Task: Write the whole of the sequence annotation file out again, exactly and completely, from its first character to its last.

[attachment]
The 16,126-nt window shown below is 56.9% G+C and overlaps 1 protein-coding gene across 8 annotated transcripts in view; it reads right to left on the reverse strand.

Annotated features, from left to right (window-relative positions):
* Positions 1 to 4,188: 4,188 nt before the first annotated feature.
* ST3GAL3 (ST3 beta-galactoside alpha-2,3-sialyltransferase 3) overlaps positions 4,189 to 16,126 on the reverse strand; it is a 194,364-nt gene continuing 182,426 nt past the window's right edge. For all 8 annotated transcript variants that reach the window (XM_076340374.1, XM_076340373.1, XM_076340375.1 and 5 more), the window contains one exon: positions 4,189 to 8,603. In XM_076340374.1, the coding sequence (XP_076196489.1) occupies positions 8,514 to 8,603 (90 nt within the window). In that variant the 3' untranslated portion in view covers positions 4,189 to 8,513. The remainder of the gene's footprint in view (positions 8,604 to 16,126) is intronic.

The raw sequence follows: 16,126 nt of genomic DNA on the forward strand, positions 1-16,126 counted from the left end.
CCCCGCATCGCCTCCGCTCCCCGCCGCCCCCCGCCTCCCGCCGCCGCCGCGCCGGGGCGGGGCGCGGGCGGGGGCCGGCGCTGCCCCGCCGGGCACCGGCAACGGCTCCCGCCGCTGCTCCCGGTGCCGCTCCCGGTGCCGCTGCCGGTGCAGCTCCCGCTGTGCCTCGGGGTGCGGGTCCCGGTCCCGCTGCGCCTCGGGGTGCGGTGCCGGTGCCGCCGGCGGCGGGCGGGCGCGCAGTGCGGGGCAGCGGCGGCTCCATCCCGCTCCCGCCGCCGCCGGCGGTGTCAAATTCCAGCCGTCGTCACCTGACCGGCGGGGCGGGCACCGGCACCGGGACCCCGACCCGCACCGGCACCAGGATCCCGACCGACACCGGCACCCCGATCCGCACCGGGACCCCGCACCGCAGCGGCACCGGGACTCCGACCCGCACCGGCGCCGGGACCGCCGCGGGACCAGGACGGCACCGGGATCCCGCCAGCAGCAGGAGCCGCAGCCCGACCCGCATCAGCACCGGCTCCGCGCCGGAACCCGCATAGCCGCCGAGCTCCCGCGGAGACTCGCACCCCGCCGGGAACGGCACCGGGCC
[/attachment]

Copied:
The 16,126-nt window shown below is 56.9% G+C and overlaps 1 protein-coding gene across 8 annotated transcripts in view; it reads right to left on the reverse strand.

Annotated features, from left to right (window-relative positions):
* Positions 1 to 4,188: 4,188 nt before the first annotated feature.
* ST3GAL3 (ST3 beta-galactoside alpha-2,3-sialyltransferase 3) overlaps positions 4,189 to 16,126 on the reverse strand; it is a 194,364-nt gene continuing 182,426 nt past the window's right edge. For all 8 annotated transcript variants that reach the window (XM_076340374.1, XM_076340373.1, XM_076340375.1 and 5 more), the window contains one exon: positions 4,189 to 8,603. In XM_076340374.1, the coding sequence (XP_076196489.1) occupies positions 8,514 to 8,603 (90 nt within the window). In that variant the 3' untranslated portion in view covers positions 4,189 to 8,513. The remainder of the gene's footprint in view (positions 8,604 to 16,126) is intronic.

The raw sequence follows: 16,126 nt of genomic DNA on the forward strand, positions 1-16,126 counted from the left end.
CCCCGCATCGCCTCCGCTCCCCGCCGCCCCCCGCCTCCCGCCGCCGCCGCGCCGGGGCGGGGCGCGGGCGGGGGCCGGCGCTGCCCCGCCGGGCACCGGCAACGGCTCCCGCCGCTGCTCCCGGTGCCGCTCCCGGTGCCGCTGCCGGTGCAGCTCCCGCTGTGCCTCGGGGTGCGGGTCCCGGTCCCGCTGCGCCTCGGGGTGCGGTGCCGGTGCCGCCGGCGGCGGGCGGGCGCGCAGTGCGGGGCAGCGGCGGCTCCATCCCGCTCCCGCCGCCGCCGGCGGTGTCAAATTCCAGCCGTCGTCACCTGACCGGCGGGGCGGGCACCGGCACCGGGACCCCGACCCGCACCGGCACCAGGATCCCGACCGACACCGGCACCCCGATCCGCACCGGGACCCCGCACCGCAGCGGCACCGGGACTCCGACCCGCACCGGCGCCGGGACCGCCGCGGGACCAGGACGGCACCGGGATCCCGCCAGCAGCAGGAGCCGCAGCCCGACCCGCATCAGCACCGGCTCCGCGCCGGAACCCGCATAGCCGCCGAGCTCCCGCGGAGACTCGCACCCCGCCGGGAACGGCACCGGGCC